An act of vandalism at Mississippi’s last abortion clinic will not intimidate clinic workers from providing reproductive health care to women in need, clinic staff said Tuesday.
The Jackson Women’s Health Organization (JWHO), nicknamed the Pink House, was vandalized late Sunday night, as an unidentified person destroyed some of the clinic’s security cameras and a generator. Footage was captured of a person on the clinic property before the security cameras were destroyed.
An account of the incident was posted on the clinic’s website. The account reported that a “masked intruder” came onto the the clinic property and “proceeded to methodically destroy” the security cameras and attempted to “destroy the power lines coming into the building.”
The clinic’s director, Shannon Brewer, said in a statement to The Rachel Maddow Show, “We’re going to be here. We’re not going anywhere. We’re insisting that from this day until the end of this, we’re going to be here.”
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Stephanie Battle, an ultrasound tech at JWHO, was the first person to arrive at the clinic Monday morning and discovered the vandalism. Battle told Rewire that she was nervous and scared upon finding the damage, and the experience put her on edge for the rest of the day.
Battle said the incident did not discourage her or others at the clinic, but rather brought them together—a sentiment that was expressed by others who spoke to Rewire.
“Even though I was terrified yesterday morning, I’m here at work today,” Battle said.
Michelle Colon, an escort at the clinic, told Rewire that her emotional reaction was not fear, but anger. “I felt violated,” Colon said. “How dare they come here and destroy our property with the intent to close us down?”
Colon said clinic staff reacted quickly to report the vandalism to law enforcement, and to ensure that the clinic would still be able to provide services to patients.
Dr. Willie Parker, a physician who provides abortion care at JWHO, told Rewire that after learning of the incident he spoke with the owner of the clinic, Diane Derzis, about the vandalism. “My first emotion was relief that no one working at the clinic was harmed in any way,” he said. “But my second emotion was one of exasperation at the cowardice and the uncivil engagement.”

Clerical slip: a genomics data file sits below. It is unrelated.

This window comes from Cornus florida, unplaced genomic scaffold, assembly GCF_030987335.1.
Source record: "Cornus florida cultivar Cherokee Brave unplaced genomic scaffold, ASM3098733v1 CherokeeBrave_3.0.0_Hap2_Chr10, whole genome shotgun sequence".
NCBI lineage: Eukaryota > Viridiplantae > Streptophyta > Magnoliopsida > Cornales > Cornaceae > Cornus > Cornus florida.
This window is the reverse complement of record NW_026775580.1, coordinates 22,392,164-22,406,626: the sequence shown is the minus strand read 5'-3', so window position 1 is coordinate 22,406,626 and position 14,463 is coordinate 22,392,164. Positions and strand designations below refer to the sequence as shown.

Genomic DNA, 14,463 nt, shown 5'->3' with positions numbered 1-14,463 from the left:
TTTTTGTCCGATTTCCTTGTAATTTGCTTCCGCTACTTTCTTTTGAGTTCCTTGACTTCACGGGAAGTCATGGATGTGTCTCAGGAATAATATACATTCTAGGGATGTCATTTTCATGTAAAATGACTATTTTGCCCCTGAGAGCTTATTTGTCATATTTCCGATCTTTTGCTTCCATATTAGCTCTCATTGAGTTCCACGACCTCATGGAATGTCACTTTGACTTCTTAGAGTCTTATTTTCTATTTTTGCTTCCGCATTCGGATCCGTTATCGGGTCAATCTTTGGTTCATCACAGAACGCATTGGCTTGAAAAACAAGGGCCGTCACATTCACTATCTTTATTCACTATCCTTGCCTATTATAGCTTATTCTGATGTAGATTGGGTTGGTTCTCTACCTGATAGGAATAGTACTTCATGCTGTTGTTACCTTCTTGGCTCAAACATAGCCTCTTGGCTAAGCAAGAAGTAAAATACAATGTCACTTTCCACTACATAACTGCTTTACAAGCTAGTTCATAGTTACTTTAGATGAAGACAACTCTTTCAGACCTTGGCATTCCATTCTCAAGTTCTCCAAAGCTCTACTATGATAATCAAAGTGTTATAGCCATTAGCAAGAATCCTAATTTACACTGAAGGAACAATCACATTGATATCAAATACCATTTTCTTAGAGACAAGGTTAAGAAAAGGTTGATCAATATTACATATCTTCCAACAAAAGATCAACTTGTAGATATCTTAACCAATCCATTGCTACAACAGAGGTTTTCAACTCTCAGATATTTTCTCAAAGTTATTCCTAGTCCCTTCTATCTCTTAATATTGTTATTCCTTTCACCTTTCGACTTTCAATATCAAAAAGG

“People are always more important than property, but we have a process in the country for dissent. It does not involve the harm of people or property,” he said. “That these people feel validated or right about what they’re doing, that it justifies anything that they decide to do, is very unsettling.”
The clinic has been the site of regular protests by radical anti-choice groups, including Operation Save America (OSA) and Survivors of the Abortion Holocaust.
Last year members of OSA were in Mississippi to face criminal charges from an arrest that occurred while they were protesting outside JWHO. Three of four people facing charges were found guilty by a Jackson Municipal Court judge; one person’s charges were dropped.
OSA announced on its website in February plans to protest the “infamous ‘Pink House’ death camp” as part of an organized effort by several anti-choice groups to “create a wave after wave impact” on JWHO.
There has been no acknowledgement of this week’s incident on either group’s website or social media accounts.
The incident has not yet been linked to any group or individual.
The JWHO vandalism comes after a reporter earlier this year found that threats of harassment, intimidation, and violence against abortion providers have doubled since 2010. Reproductive rights advocates have raised concerns that radical anti-choice activists have been emboldened by a wave of legislative attacks on reproductive rights.
The JWHO has also come under legislative attack: Lawmakers in the state have passed several pieces of legislation targeting the clinic. Gov. Phil Bryant (R) has declared that his goal is to “end abortion” in Mississippi.
A federal appeals court ruled last year that a state law requiring doctors who perform abortions in the state to obtain admitting privileges at a nearby hospital is unconstitutional. Attorneys for the state in February requested that the U.S. Supreme Court overturn that ruling.
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